French provocateur Bruno Dumont, in his loftily titled film France, created an unapologetically scabrous and pungent satire on toxic media culture, vapid celebrityhood, and the performative nature of political discourse – and the self-serving attempts at opinion making thereof – on subjects which are otherwise as serious as war, refugee crisis, political populism and domestic violence. And yet, despite the black humour and acerbic irony that pervaded this casually flippant and incendiary film, there were underlying layers of empathy, spiritual crisis and existential dilemma at its core – and the tussle between these contradictory facets made it a bold, saucy and intriguing work. The film’s eponymous heroine (Léa Seydoux) is a brash, cocky and enticing star TV journalist who’s super popular, successful and influential. In one brilliant set-piece after another we see her confronting her subjects – the movie began with a hilarious mock-grilling of Macron at a press conference –, staging debates – commandingly presiding over ostensibly aggressive panellists –, and creating stories – doing multiple retakes and ensuring the right camera angles while in war zones and during rebel interactions, switching between crowded refugee dinghy when on camera and her yacht when off, getting interviewees to open up about intensely personal details through faux empathy, etc. Her carefully calibrated life, and in turn her glib veneer of artificiality, start crumbling upon a minor accident involving an immigrant working-class guy; as a domino effect ensues, her vulnerabilities, insecurities and the sham that defines her existence start getting exposed. Seydoux was at front and center with a stunning performance – alternatively flamboyant, arrogant, tough, manipulative, sly, petulant and fragile – while the classical looking narrative was laced with a slick, hyper-polished exterior and moments of deliberate melodrama.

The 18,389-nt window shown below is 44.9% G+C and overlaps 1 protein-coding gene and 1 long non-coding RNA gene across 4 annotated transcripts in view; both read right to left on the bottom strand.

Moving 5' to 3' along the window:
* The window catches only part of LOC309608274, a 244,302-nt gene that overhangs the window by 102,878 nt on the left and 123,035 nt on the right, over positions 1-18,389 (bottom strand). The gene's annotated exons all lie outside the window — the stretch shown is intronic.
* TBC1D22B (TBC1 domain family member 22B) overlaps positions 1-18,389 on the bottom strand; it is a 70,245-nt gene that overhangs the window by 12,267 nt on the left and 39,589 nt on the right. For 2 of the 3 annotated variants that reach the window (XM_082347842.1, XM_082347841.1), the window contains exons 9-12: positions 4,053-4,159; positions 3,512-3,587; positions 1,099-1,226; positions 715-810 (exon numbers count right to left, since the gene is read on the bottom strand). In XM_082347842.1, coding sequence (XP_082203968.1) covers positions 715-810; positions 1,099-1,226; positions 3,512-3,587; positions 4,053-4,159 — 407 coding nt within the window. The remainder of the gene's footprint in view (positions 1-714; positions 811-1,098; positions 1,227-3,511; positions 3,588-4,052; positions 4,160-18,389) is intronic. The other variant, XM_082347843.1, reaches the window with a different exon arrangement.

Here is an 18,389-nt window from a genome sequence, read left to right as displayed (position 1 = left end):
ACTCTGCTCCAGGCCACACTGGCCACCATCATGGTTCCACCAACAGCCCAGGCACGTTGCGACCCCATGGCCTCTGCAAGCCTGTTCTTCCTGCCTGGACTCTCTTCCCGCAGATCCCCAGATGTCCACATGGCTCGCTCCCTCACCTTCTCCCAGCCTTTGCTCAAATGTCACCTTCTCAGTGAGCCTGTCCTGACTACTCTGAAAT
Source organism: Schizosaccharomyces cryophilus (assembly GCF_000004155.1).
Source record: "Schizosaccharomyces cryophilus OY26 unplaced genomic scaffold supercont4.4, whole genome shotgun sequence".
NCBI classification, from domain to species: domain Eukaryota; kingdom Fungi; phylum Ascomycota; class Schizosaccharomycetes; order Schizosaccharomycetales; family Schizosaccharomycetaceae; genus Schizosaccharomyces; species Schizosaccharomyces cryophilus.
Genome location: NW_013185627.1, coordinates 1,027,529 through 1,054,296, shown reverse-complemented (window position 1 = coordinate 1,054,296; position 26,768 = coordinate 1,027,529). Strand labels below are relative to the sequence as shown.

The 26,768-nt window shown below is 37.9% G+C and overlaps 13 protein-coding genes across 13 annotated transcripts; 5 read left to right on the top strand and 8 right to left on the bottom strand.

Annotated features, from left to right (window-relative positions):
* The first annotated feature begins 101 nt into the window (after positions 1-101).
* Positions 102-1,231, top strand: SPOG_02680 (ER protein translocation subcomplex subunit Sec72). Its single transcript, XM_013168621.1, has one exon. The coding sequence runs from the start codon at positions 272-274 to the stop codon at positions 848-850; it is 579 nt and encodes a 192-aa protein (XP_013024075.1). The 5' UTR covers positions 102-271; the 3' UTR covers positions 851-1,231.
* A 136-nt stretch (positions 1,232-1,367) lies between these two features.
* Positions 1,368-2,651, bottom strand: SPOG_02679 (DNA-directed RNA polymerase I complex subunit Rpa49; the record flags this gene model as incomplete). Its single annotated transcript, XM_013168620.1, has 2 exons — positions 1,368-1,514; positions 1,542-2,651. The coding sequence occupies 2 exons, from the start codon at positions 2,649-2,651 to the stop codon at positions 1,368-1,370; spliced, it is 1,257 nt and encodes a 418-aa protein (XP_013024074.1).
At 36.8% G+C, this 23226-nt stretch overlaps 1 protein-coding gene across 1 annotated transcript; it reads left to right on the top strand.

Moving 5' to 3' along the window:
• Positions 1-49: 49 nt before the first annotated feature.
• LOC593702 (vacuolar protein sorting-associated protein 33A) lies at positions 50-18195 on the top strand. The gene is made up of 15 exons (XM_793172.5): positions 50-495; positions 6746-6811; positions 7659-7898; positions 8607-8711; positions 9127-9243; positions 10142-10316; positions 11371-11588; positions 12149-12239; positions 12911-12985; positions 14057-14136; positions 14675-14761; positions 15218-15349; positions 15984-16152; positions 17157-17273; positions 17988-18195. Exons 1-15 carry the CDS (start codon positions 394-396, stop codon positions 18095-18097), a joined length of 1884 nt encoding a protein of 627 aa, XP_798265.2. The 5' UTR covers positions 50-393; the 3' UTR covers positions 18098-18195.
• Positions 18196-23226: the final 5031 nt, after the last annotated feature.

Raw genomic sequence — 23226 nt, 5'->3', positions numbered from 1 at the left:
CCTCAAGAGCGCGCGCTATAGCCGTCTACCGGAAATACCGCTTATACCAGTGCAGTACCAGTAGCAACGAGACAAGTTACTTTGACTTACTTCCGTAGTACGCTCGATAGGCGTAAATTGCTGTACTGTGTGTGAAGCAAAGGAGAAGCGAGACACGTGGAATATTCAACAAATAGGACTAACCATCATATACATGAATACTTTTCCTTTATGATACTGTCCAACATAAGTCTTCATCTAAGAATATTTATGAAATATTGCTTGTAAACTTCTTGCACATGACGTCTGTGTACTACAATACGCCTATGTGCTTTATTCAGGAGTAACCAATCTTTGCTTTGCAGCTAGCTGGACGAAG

Director: Bruno Dumont
Genre: Black Comedy/Satire/Social Satire/Political Satire/Media Satire